|174||Yoshii, "Research on a New Orthodontic Appliance: The Dynamic Positioner (D.P.); II. The.D.P. Manufacturing Procedure and Clinical Applications," Nippon Dental Review, 454:107-130 (Aug. 1980).|
|175||Yoshii, "Research on a New Orthodontic Appliance: The Dynamic Positioner (D.P.); III. The.General Concept of the D.P. Method and Its Therapeutic Effect, Part 1, Dental and Functional Reversed Occlusion Case Reports," Nippon Dental Review, 457:146-164 (Nov. 1980).|
|176||Yoshii, "Research on a New Orthodontic Appliance: The Dynamic Positioner (D.P.); Ill.- The General Concept of the D.P. Method and Its Therapeutic Effect, Part 2. Skeletal Reversed Occlusion Case Reports," Nippon Dental Review, 458:112-129 (Dec. 1980).|
|Citing Patent||Filing date||Publication date||Applicant||Title|
|US8099268||Jan 17, 2012||Align Technology, Inc.||Tooth modeling|
|US8135569||Nov 30, 2010||Mar 13, 2012||Align Technology, Inc.||System and method for three-dimensional complete tooth modeling|
|US8275180 *||Sep 25, 2012||Align Technology, Inc.||Mapping abnormal dental references|
|US9111372 *||Aug 6, 2007||Aug 18, 2015||Visionary Technologies, Inc.||System and method for object identification and anomaly detection|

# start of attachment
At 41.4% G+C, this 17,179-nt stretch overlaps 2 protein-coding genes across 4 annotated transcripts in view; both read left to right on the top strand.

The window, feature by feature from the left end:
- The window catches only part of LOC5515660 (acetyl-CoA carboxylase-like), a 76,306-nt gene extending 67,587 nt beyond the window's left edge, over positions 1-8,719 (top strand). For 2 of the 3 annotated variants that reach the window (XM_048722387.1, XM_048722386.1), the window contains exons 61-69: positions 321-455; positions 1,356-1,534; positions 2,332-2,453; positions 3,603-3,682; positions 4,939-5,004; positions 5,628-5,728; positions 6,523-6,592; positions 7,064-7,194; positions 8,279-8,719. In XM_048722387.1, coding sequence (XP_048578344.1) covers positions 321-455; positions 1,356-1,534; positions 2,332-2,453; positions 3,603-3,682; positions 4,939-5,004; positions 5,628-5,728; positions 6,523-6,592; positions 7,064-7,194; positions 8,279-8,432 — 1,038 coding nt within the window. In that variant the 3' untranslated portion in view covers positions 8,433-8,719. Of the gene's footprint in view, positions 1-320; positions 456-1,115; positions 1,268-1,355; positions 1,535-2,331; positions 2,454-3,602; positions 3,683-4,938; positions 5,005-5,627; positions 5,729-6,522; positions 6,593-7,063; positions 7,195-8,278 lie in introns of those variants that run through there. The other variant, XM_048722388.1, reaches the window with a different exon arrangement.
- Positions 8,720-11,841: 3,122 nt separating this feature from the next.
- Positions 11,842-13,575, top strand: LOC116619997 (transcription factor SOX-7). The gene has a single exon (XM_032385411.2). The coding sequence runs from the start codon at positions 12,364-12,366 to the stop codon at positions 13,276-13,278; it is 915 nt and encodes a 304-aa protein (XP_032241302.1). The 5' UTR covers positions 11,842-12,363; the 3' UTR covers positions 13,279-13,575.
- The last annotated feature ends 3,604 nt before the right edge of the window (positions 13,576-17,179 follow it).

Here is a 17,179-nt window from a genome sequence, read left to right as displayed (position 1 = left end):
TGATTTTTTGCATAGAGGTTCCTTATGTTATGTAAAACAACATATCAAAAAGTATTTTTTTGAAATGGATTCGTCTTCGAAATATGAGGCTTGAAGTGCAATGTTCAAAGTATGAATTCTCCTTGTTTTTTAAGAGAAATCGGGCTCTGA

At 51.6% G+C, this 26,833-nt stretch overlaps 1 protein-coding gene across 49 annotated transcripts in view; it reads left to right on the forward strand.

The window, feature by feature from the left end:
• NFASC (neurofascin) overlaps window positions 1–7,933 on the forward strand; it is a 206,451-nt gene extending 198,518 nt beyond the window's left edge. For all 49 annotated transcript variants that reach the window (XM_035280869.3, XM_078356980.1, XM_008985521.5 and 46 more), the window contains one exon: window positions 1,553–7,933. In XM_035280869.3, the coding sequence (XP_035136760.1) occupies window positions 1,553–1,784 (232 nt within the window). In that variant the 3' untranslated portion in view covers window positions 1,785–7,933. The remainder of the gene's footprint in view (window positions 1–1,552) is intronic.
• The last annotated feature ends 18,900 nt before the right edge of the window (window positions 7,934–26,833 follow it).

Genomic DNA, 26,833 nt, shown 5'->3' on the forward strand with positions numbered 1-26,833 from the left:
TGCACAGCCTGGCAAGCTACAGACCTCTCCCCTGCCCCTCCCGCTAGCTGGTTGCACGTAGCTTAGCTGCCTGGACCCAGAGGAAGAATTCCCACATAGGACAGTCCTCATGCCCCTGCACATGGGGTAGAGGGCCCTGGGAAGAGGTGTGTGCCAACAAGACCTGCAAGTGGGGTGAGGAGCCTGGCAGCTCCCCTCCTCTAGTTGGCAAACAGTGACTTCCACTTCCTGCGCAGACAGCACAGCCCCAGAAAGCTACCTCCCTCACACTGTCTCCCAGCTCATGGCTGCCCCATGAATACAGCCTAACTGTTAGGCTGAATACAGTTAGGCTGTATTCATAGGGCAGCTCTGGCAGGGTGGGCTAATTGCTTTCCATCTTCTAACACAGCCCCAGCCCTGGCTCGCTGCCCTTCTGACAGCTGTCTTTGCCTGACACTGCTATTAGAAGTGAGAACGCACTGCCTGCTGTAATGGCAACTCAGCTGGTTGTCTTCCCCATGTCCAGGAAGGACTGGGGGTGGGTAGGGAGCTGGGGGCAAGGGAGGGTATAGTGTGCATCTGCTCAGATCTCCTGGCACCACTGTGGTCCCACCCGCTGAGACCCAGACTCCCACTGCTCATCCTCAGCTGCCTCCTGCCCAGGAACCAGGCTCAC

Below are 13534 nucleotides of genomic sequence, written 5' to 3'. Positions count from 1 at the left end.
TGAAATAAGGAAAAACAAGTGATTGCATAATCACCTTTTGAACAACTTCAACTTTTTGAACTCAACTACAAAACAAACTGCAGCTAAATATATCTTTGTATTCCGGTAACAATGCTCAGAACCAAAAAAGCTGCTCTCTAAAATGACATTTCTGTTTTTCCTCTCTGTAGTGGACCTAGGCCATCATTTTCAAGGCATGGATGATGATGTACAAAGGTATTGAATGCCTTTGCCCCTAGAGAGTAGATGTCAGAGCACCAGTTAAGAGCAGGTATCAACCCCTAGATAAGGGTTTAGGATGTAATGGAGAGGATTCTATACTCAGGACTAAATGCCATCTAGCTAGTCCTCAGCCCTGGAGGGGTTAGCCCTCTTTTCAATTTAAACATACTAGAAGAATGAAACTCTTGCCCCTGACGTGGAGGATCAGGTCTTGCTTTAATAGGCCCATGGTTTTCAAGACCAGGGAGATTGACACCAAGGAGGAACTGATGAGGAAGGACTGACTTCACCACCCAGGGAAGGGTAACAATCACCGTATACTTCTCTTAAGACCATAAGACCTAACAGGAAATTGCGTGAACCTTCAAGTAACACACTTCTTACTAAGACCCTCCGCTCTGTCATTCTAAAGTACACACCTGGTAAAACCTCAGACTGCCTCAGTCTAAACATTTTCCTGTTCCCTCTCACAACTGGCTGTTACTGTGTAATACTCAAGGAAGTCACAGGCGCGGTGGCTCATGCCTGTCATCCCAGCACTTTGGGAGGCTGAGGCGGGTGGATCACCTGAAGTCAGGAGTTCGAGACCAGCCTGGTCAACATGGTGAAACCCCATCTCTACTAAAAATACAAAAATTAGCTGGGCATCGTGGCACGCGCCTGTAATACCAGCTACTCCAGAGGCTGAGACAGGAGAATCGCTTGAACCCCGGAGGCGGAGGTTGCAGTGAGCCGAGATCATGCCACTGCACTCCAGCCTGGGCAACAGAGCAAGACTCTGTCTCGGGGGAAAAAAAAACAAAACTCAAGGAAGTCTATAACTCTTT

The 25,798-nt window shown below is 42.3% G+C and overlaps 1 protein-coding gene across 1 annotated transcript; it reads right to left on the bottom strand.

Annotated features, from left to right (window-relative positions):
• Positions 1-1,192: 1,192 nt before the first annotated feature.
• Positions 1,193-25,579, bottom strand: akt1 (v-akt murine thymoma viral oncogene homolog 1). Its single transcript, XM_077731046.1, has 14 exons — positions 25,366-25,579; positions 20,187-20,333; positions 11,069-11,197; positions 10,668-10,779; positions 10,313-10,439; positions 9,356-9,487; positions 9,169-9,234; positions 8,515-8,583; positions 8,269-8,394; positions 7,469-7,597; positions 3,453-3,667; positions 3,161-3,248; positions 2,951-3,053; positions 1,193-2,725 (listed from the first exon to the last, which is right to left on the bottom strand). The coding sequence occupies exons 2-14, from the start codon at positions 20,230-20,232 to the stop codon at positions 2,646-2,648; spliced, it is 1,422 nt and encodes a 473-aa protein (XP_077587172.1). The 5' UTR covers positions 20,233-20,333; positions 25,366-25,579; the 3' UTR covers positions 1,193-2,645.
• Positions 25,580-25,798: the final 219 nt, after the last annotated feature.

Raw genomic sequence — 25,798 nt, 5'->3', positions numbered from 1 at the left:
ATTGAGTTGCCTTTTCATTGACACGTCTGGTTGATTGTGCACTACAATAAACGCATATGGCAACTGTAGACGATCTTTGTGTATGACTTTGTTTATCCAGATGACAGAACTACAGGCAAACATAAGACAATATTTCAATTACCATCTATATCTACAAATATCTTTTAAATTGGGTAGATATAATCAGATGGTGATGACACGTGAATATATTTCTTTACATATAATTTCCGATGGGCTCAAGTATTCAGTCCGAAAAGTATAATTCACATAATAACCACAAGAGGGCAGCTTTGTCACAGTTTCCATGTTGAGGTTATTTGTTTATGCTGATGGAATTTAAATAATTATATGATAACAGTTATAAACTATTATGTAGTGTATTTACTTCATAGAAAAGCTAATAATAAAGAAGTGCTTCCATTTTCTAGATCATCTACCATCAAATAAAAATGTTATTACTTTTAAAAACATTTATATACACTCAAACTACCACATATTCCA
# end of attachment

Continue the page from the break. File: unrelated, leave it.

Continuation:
|US20080294405 *||Jan 29, 2008||Nov 27, 2008||Ian Kitching||Tooth modeling|
|US20090034811 *||Aug 2, 2007||Feb 5, 2009||Kuo Eric E||Mapping abnormal dental references|
|US20090129639 *||Aug 6, 2007||May 21, 2009||Visionary Technologies Inc.||System and method for object identification and anomaly detection|
|US20110115791 *||Jul 18, 2008||May 19, 2011||Vorum Research Corporation||Method, apparatus, signals, and media for producing a computer representation of a three-dimensional surface of an appliance for a living body|
|US20150254420 *||May 19, 2015||Sep 10, 2015||Align Technology, Inc.||Prioritization of three dimensional dental elements|
|US20150313559 *||Jul 13, 2015||Nov 5, 2015||Visionary Technologies, Inc.||System and method for detecting a problem tooth|
|U.S. Classification||382/128, 382/154, 433/24, 433/215, 433/213|
|International Classification||A61C5/10, A61C9/00, A61C3/00, A61C5/00, A61C11/00, G06K9/00|
|Cooperative Classification||A61C5/10, A61C5/00, A61C9/00, A61C2007/004, A61C9/0046, A61C7/002|
|European Classification||A61C9/00, A61C5/10, A61C5/00|